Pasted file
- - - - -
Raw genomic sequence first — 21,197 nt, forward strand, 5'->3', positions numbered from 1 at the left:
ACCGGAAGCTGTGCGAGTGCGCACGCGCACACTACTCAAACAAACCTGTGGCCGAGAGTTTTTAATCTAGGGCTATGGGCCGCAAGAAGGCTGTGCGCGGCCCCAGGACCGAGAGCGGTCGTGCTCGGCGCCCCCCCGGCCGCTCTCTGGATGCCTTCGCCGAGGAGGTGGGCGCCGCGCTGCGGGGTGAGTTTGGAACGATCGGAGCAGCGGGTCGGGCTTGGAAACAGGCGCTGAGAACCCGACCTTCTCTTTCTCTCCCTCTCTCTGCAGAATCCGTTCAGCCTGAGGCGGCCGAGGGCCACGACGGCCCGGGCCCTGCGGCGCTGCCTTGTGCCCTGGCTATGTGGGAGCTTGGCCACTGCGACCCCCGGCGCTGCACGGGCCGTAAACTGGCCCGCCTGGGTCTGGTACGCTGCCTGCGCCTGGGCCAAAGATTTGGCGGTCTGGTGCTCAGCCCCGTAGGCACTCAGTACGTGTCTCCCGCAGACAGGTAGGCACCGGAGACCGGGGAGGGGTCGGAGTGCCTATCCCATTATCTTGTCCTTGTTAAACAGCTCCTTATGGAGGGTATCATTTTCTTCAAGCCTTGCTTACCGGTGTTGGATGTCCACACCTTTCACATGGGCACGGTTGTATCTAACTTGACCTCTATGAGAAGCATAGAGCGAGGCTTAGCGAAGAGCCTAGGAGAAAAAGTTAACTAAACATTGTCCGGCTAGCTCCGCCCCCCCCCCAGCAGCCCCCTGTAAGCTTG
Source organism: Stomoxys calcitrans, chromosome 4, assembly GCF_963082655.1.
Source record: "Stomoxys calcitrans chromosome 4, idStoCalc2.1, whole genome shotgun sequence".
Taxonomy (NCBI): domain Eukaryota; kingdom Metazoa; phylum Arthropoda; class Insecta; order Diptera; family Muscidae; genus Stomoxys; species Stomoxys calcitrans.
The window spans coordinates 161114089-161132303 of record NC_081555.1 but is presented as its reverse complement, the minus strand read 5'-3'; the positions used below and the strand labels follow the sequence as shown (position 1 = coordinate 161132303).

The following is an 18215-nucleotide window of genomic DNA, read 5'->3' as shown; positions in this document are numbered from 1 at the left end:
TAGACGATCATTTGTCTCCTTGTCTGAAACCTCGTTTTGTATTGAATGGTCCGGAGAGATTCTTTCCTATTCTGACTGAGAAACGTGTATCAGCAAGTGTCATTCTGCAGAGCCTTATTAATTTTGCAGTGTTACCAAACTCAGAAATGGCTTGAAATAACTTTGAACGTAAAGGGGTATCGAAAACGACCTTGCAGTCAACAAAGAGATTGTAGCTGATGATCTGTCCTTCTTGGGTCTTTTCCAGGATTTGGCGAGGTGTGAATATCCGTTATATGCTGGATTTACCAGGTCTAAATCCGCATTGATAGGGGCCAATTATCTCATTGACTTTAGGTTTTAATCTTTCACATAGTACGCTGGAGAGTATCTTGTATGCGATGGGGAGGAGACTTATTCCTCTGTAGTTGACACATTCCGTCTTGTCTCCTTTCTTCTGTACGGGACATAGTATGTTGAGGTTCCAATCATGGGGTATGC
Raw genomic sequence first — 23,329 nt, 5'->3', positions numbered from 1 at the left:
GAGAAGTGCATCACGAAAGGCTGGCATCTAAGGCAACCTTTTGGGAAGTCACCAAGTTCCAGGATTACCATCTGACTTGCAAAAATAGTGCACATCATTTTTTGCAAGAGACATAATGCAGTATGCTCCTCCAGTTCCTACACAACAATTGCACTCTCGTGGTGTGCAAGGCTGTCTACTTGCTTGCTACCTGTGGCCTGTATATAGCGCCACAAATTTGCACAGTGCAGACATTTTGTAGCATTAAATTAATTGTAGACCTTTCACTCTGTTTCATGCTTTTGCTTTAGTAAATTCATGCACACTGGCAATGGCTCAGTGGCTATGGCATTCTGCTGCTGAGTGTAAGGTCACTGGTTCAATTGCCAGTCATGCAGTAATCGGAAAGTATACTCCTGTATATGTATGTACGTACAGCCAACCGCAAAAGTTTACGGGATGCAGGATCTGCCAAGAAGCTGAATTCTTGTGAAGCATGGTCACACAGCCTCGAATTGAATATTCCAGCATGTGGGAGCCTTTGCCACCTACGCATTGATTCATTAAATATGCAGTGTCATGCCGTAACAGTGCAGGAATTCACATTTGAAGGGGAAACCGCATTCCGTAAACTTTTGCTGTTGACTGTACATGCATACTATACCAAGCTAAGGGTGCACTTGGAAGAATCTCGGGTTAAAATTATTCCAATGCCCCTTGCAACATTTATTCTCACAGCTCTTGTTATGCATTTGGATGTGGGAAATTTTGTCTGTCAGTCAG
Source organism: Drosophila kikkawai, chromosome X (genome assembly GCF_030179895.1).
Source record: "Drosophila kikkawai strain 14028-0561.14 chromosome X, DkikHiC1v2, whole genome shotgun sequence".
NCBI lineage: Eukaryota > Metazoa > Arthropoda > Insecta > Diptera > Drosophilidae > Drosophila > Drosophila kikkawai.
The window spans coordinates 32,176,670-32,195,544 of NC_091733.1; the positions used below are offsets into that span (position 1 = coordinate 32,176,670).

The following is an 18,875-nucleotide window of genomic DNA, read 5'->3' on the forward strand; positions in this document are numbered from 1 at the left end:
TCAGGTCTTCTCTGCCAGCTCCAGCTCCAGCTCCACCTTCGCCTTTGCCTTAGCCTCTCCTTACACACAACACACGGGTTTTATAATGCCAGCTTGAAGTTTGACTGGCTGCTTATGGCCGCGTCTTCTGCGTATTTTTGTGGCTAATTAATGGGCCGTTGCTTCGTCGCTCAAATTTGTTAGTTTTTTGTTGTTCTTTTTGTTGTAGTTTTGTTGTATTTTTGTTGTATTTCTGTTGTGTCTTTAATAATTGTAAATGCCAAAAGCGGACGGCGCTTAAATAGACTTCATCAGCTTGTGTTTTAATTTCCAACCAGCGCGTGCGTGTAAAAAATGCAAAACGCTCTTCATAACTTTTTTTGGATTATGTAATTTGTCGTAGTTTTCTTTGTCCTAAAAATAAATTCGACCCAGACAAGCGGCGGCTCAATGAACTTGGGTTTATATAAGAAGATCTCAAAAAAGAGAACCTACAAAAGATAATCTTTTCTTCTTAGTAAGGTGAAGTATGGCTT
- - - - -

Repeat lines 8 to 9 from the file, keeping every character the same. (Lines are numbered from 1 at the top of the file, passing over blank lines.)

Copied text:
TAGACGATCATTTGTCTCCTTGTCTGAAACCTCGTTTTGTATTGAATGGTCCGGAGAGATTCTTTCCTATTCTGACTGAGAAACGTGTATCAGCAAGTGTCATTCTGCAGAGCCTTATTAATTTTGCAGTGTTACCAAACTCAGAAATGGCTTGAAATAACTTTGAACGTAAAGGGGTATCGAAAACGACCTTGCAGTCAACAAAGAGATTGTAGCTGATGATCTGTCCTTCTTGGGTCTTTTCCAGGATTTGGCGAGGTGTGAATATCCGTTATATGCTGGATTTACCAGGTCTAAATCCGCATTGATAGGGGCCAATTATCTCATTGACTTTAGGTTTTAATCTTTCACATAGTACGCTGGAGAGTATCTTGTATGCGATGGGGAGGAGACTTATTCCTCTGTAGTTGACACATTCCGTCTTGTCTCCTTTCTTCTGTACGGGACATAGTATGTTGAGGTTCCAATCATGGGGTATGC
Raw genomic sequence first — 23,329 nt, 5'->3', positions numbered from 1 at the left: